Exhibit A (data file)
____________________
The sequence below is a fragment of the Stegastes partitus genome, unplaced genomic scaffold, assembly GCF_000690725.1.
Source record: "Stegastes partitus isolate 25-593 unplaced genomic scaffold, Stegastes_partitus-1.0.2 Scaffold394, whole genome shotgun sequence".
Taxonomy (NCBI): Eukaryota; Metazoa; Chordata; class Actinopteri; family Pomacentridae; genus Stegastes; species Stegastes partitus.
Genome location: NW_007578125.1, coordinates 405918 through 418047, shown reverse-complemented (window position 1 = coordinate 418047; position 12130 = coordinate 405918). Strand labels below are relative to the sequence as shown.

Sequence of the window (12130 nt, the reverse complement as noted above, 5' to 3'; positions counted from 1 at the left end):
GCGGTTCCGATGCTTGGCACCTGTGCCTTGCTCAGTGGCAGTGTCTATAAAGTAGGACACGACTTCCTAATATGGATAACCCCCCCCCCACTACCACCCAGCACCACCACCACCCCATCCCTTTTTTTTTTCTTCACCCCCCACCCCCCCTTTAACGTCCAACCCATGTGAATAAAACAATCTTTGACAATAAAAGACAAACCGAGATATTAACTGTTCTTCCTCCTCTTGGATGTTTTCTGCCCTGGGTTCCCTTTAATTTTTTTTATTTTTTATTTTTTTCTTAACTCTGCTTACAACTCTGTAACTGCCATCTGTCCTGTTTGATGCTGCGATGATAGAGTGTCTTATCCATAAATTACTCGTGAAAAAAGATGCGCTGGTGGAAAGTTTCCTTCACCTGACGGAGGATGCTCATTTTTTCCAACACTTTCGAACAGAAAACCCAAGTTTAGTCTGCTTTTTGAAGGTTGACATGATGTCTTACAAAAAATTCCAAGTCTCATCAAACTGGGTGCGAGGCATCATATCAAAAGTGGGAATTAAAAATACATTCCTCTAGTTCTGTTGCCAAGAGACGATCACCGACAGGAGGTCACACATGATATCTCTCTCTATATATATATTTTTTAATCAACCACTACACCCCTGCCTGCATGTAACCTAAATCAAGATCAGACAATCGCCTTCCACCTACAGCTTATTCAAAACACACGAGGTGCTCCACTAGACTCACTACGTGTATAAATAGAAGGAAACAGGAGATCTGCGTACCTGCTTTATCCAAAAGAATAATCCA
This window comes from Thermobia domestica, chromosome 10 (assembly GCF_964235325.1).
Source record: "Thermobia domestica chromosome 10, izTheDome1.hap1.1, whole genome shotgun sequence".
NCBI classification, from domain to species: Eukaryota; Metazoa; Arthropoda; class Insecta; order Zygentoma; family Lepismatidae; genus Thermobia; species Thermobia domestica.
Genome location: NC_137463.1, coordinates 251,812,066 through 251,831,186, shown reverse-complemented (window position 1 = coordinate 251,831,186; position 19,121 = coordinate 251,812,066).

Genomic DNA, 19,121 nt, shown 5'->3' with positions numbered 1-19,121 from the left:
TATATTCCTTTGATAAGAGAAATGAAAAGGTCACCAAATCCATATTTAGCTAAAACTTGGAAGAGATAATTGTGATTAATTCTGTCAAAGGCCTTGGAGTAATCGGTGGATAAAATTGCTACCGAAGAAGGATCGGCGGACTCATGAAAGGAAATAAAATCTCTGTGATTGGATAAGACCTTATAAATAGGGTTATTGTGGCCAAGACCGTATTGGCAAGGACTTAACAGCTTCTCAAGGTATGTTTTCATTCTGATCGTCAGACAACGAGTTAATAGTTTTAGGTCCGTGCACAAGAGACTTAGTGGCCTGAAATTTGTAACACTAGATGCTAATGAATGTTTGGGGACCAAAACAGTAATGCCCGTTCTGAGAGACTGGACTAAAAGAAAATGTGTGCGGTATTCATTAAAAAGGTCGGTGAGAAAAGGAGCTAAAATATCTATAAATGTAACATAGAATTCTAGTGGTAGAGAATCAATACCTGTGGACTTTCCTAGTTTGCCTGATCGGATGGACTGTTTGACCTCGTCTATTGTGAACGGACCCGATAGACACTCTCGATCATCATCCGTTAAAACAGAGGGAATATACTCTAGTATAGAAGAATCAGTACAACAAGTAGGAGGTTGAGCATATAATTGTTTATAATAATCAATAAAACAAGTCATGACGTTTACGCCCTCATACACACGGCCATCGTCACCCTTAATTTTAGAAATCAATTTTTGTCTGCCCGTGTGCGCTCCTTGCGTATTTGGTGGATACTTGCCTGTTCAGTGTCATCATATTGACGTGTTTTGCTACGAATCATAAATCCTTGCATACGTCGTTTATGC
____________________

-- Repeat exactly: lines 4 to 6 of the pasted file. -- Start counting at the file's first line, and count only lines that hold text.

Genome location: NW_007578125.1, coordinates 405918 through 418047, shown reverse-complemented (window position 1 = coordinate 418047; position 12130 = coordinate 405918). Strand labels below are relative to the sequence as shown.

Sequence of the window (12130 nt, the reverse complement as noted above, 5' to 3'; positions counted from 1 at the left end):
GCGGTTCCGATGCTTGGCACCTGTGCCTTGCTCAGTGGCAGTGTCTATAAAGTAGGACACGACTTCCTAATATGGATAACCCCCCCCCCACTACCACCCAGCACCACCACCACCCCATCCCTTTTTTTTTTCTTCACCCCCCACCCCCCCTTTAACGTCCAACCCATGTGAATAAAACAATCTTTGACAATAAAAGACAAACCGAGATATTAACTGTTCTTCCTCCTCTTGGATGTTTTCTGCCCTGGGTTCCCTTTAATTTTTTTTATTTTTTATTTTTTTCTTAACTCTGCTTACAACTCTGTAACTGCCATCTGTCCTGTTTGATGCTGCGATGATAGAGTGTCTTATCCATAAATTACTCGTGAAAAAAGATGCGCTGGTGGAAAGTTTCCTTCACCTGACGGAGGATGCTCATTTTTTCCAACACTTTCGAACAGAAAACCCAAGTTTAGTCTGCTTTTTGAAGGTTGACATGATGTCTTACAAAAAATTCCAAGTCTCATCAAACTGGGTGCGAGGCATCATATCAAAAGTGGGAATTAAAAATACATTCCTCTAGTTCTGTTGCCAAGAGACGATCACCGACAGGAGGTCACACATGATATCTCTCTCTATATATATATTTTTTAATCAACCACTACACCCCTGCCTGCATGTAACCTAAATCAAGATCAGACAATCGCCTTCCACCTACAGCTTATTCAAAACACACGAGGTGCTCCACTAGACTCACTACGTGTATAAATAGAAGGAAACAGGAGATCTGCGTACCTGCTTTATCCAAAAGAATAATCCA